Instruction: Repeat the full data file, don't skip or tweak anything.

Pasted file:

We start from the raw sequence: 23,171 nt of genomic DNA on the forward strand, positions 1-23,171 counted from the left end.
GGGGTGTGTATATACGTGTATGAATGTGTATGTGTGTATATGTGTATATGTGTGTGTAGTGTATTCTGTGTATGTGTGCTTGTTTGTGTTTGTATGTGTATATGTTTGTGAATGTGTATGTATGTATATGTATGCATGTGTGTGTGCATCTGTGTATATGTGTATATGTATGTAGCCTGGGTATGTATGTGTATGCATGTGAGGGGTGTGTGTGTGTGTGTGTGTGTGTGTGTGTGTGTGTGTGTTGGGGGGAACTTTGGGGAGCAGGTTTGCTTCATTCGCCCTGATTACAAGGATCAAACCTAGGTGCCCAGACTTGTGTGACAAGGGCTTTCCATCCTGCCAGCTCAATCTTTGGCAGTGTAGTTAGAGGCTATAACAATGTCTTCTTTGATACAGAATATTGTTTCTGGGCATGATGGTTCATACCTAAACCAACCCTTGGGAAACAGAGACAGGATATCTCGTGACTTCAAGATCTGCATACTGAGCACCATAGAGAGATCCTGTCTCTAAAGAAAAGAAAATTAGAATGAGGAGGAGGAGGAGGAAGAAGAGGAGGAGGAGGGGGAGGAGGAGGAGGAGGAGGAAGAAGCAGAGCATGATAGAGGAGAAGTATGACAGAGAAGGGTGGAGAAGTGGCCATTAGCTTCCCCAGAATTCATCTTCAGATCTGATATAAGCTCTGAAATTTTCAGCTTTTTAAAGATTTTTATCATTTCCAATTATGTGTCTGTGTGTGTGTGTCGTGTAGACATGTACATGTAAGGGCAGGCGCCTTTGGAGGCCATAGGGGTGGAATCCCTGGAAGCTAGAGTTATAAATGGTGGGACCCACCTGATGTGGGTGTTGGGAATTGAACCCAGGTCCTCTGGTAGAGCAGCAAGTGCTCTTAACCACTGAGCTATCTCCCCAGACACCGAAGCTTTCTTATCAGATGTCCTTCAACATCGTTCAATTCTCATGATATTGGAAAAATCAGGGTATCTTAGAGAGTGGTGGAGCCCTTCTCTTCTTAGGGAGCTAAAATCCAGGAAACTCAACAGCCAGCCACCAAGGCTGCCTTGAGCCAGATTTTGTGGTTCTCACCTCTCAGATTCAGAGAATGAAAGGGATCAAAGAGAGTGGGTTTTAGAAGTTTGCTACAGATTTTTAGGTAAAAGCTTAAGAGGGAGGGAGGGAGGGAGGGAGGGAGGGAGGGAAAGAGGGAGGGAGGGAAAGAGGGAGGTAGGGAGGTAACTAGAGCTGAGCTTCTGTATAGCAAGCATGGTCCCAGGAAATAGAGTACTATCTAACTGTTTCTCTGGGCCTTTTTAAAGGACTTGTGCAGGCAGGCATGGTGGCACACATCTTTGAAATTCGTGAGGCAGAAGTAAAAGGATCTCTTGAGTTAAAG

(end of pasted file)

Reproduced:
We start from the raw sequence: 23,171 nt of genomic DNA on the forward strand, positions 1-23,171 counted from the left end.
GGGGTGTGTATATACGTGTATGAATGTGTATGTGTGTATATGTGTATATGTGTGTGTAGTGTATTCTGTGTATGTGTGCTTGTTTGTGTTTGTATGTGTATATGTTTGTGAATGTGTATGTATGTATATGTATGCATGTGTGTGTGCATCTGTGTATATGTGTATATGTATGTAGCCTGGGTATGTATGTGTATGCATGTGAGGGGTGTGTGTGTGTGTGTGTGTGTGTGTGTGTGTGTGTGTGTTGGGGGGAACTTTGGGGAGCAGGTTTGCTTCATTCGCCCTGATTACAAGGATCAAACCTAGGTGCCCAGACTTGTGTGACAAGGGCTTTCCATCCTGCCAGCTCAATCTTTGGCAGTGTAGTTAGAGGCTATAACAATGTCTTCTTTGATACAGAATATTGTTTCTGGGCATGATGGTTCATACCTAAACCAACCCTTGGGAAACAGAGACAGGATATCTCGTGACTTCAAGATCTGCATACTGAGCACCATAGAGAGATCCTGTCTCTAAAGAAAAGAAAATTAGAATGAGGAGGAGGAGGAGGAAGAAGAGGAGGAGGAGGGGGAGGAGGAGGAGGAGGAGGAAGAAGCAGAGCATGATAGAGGAGAAGTATGACAGAGAAGGGTGGAGAAGTGGCCATTAGCTTCCCCAGAATTCATCTTCAGATCTGATATAAGCTCTGAAATTTTCAGCTTTTTAAAGATTTTTATCATTTCCAATTATGTGTCTGTGTGTGTGTGTCGTGTAGACATGTACATGTAAGGGCAGGCGCCTTTGGAGGCCATAGGGGTGGAATCCCTGGAAGCTAGAGTTATAAATGGTGGGACCCACCTGATGTGGGTGTTGGGAATTGAACCCAGGTCCTCTGGTAGAGCAGCAAGTGCTCTTAACCACTGAGCTATCTCCCCAGACACCGAAGCTTTCTTATCAGATGTCCTTCAACATCGTTCAATTCTCATGATATTGGAAAAATCAGGGTATCTTAGAGAGTGGTGGAGCCCTTCTCTTCTTAGGGAGCTAAAATCCAGGAAACTCAACAGCCAGCCACCAAGGCTGCCTTGAGCCAGATTTTGTGGTTCTCACCTCTCAGATTCAGAGAATGAAAGGGATCAAAGAGAGTGGGTTTTAGAAGTTTGCTACAGATTTTTAGGTAAAAGCTTAAGAGGGAGGGAGGGAGGGAGGGAGGGAGGGAGGGAAAGAGGGAGGGAGGGAAAGAGGGAGGTAGGGAGGTAACTAGAGCTGAGCTTCTGTATAGCAAGCATGGTCCCAGGAAATAGAGTACTATCTAACTGTTTCTCTGGGCCTTTTTAAAGGACTTGTGCAGGCAGGCATGGTGGCACACATCTTTGAAATTCGTGAGGCAGAAGTAAAAGGATCTCTTGAGTTAAAG